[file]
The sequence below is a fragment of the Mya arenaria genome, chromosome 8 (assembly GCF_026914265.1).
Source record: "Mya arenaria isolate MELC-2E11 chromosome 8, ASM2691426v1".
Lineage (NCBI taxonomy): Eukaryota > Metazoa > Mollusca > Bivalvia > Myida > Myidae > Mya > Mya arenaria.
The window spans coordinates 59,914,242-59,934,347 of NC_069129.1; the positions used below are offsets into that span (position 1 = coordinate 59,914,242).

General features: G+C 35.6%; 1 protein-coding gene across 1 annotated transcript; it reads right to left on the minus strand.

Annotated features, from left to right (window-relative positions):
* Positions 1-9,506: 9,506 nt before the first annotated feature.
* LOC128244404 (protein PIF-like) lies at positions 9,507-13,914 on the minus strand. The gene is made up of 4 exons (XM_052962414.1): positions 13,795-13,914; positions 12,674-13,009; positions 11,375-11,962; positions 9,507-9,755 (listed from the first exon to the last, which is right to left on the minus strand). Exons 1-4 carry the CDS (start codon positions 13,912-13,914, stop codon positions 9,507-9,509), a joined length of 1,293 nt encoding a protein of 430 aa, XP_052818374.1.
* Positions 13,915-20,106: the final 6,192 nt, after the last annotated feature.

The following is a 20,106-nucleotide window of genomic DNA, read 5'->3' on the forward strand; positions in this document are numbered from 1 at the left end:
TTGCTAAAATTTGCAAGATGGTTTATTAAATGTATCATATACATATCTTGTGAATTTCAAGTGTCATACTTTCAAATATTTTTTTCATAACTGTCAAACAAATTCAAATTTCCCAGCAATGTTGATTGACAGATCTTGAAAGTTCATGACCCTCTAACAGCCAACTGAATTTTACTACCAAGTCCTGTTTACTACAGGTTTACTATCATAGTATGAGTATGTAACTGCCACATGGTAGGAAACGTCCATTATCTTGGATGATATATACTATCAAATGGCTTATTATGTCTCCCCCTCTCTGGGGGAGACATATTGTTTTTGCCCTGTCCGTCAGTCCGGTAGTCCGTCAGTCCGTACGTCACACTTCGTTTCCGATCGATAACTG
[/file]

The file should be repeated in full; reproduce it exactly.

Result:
The sequence below is a fragment of the Mya arenaria genome, chromosome 8 (assembly GCF_026914265.1).
Source record: "Mya arenaria isolate MELC-2E11 chromosome 8, ASM2691426v1".
Lineage (NCBI taxonomy): Eukaryota > Metazoa > Mollusca > Bivalvia > Myida > Myidae > Mya > Mya arenaria.
The window spans coordinates 59,914,242-59,934,347 of NC_069129.1; the positions used below are offsets into that span (position 1 = coordinate 59,914,242).

General features: G+C 35.6%; 1 protein-coding gene across 1 annotated transcript; it reads right to left on the minus strand.

Annotated features, from left to right (window-relative positions):
* Positions 1-9,506: 9,506 nt before the first annotated feature.
* LOC128244404 (protein PIF-like) lies at positions 9,507-13,914 on the minus strand. The gene is made up of 4 exons (XM_052962414.1): positions 13,795-13,914; positions 12,674-13,009; positions 11,375-11,962; positions 9,507-9,755 (listed from the first exon to the last, which is right to left on the minus strand). Exons 1-4 carry the CDS (start codon positions 13,912-13,914, stop codon positions 9,507-9,509), a joined length of 1,293 nt encoding a protein of 430 aa, XP_052818374.1.
* Positions 13,915-20,106: the final 6,192 nt, after the last annotated feature.

The following is a 20,106-nucleotide window of genomic DNA, read 5'->3' on the forward strand; positions in this document are numbered from 1 at the left end:
TTGCTAAAATTTGCAAGATGGTTTATTAAATGTATCATATACATATCTTGTGAATTTCAAGTGTCATACTTTCAAATATTTTTTTCATAACTGTCAAACAAATTCAAATTTCCCAGCAATGTTGATTGACAGATCTTGAAAGTTCATGACCCTCTAACAGCCAACTGAATTTTACTACCAAGTCCTGTTTACTACAGGTTTACTATCATAGTATGAGTATGTAACTGCCACATGGTAGGAAACGTCCATTATCTTGGATGATATATACTATCAAATGGCTTATTATGTCTCCCCCTCTCTGGGGGAGACATATTGTTTTTGCCCTGTCCGTCAGTCCGGTAGTCCGTCAGTCCGTACGTCACACTTCGTTTCCGATCGATAACTG